Puerto de Orzola, Lanzarote

Angie & I recently spent a week in Lanzarote.   The weather was not as good as it could have been and we had periods of strong winds on most days.   Puerto de Orzola is a beautiful little harbour but on the day we visited, the entrance could only be described as treacherous.  I have tried to portray it on this short, 90 second video.

Here is  a comment from a friend of mine who has sailed from Lanzarote numerous times :

“The prevailing wind for Lanzarote comes down from the north east. Generally the harbours and marinas on the island, with the exception of Playa Blanca, are built to provide protection from that. When the wind changes to come from the south, and especially when it is a strong wind, then all those harbours are exposed to that wind and become dangerous to enter or leave. Playa Blanca is different. It is on the south coast so it has a harbour wall that wraps round from the east to the south. It is also protected from the north and west by cliffs and old volcanoes. A couple of years ago I was sailing around the island when a Force 8 came up from the south. There is not enough sea room between Lanzarote and Fuertaventura to ride it out so Marina Rubicon was where we ran to and watched the waves breaking right over the harbour wall for 2 days.”

Free subscription to digital motorboat magazine


I subscribe to a free digital magazine which is primarily about motorboats but also includes lots of good general boating articles. You can register to receive a copy every month if you would like to.

Here is a link to the September issue if you would like a preview:

MotorBoat Sept 17

If you want to subscribe, here is the link to do so:


New Facebook Group

Graphic header 2

I have just created a new Facebook group for anyone who is interested in boats and boating.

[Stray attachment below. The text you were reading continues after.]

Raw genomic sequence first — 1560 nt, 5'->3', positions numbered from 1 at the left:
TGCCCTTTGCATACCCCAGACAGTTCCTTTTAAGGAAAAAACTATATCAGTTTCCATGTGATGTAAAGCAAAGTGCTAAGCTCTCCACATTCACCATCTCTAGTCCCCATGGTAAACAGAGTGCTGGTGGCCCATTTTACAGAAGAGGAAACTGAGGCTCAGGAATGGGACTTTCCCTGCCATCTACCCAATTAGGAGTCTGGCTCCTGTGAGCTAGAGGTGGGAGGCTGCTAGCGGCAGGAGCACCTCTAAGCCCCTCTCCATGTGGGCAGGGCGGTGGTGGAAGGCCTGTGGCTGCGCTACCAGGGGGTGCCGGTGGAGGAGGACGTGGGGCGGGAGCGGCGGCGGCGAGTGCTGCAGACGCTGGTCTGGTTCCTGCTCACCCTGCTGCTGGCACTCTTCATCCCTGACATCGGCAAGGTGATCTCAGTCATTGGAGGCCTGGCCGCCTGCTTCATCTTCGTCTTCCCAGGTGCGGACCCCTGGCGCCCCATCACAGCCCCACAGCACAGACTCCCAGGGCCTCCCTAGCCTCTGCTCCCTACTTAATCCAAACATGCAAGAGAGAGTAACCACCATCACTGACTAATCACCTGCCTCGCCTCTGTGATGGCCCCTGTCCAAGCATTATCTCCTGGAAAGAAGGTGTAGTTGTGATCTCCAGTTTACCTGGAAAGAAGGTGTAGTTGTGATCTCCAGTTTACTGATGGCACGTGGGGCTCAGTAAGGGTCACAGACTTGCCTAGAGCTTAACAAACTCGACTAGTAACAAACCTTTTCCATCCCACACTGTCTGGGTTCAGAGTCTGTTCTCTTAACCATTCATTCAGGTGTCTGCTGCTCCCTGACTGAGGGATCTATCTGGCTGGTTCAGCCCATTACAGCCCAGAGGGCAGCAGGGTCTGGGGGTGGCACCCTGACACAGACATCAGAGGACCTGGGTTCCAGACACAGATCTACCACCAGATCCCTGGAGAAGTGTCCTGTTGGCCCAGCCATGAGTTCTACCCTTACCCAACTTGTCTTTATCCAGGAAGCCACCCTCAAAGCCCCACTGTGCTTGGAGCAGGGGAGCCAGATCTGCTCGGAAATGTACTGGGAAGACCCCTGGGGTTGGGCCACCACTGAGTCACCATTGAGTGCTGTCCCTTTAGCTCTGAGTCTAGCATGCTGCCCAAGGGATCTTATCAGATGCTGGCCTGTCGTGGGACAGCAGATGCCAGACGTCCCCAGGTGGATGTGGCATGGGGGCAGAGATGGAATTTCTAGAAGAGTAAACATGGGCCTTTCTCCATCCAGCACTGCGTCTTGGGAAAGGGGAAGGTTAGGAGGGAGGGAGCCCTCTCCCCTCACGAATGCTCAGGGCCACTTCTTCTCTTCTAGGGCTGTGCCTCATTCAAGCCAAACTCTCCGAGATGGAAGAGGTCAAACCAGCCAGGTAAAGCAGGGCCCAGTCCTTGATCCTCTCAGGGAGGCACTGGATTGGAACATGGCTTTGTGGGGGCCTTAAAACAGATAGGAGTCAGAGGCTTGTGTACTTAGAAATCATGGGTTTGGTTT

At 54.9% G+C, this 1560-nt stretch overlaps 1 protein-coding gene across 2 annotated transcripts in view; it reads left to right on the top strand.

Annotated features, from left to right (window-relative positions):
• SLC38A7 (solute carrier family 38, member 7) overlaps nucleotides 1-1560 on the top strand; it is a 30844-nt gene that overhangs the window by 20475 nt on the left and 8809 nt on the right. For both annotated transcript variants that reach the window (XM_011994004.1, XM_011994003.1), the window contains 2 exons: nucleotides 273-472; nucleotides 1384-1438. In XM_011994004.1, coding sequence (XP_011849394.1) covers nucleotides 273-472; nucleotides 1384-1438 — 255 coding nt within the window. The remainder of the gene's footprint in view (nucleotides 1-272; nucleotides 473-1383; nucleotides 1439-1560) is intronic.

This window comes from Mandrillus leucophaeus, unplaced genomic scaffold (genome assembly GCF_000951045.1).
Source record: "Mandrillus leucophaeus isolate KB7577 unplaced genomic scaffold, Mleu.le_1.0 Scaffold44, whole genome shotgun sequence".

I have been a member of a few boating groups where abuse of or towards other members is becoming a daily occurrence so I decided to try to establish a group with the common interest but also who respect others who may partake in different types or parts of boating in general.

Here is a link to the group if you are interested in joining, but please keep in mind that this will take some time to become established.


Impressive boat handling

Here is a short video taken by a passenger who was waiting to board the Staffa ferry.   Staffa is the small island off the west coast of Scotland where Fingal’s Cave is located.

This little island (0.5 miles long and 0.25 miles wide) looks like it may be from a different planet. Its hexagonal columns were formed millions of years ago by volcanic eruptions and a vast blanket of lava that spread into the Atlantic Ocean. Years of waves crashing against these columns created the magnificent Fingal’s Cave.

Staffa was hardly known until 1772, when the botanist Joseph Banks highlighted the wild, natural beauty of the island. It soon became a must-see location. Famous visitors have included Queen Victoria, Lord Tennyson, Jules Verne, Robert Louis Stevenson and John Keats; all fell under the island’s spell.

Staffa was placed into the care of the National Trust for Scotland in 1986, a gift from John Elliott, Jr, of New York in honour of his wife Elly’s birthday.

Staffa was designated a National Nature Reserve in 2001.

Stern deck canopy fitted. What a difference!


You can see my previous post about stage 1 of this project here: http://wp.me/p8eSsZ-nV

Steve from Titan Boat Canopies arrived early yesterday morning (we delayed him from last week due to Henley Regatta making the town very busy) and despite the soaring temperatures, he boldly soldiered on and completed our stern deck canopy.

He has spent a considerable amount of time and effort in helping us get to what we thought we wanted and his enthusiasm to produce a quality product with exacting fit was very impressive.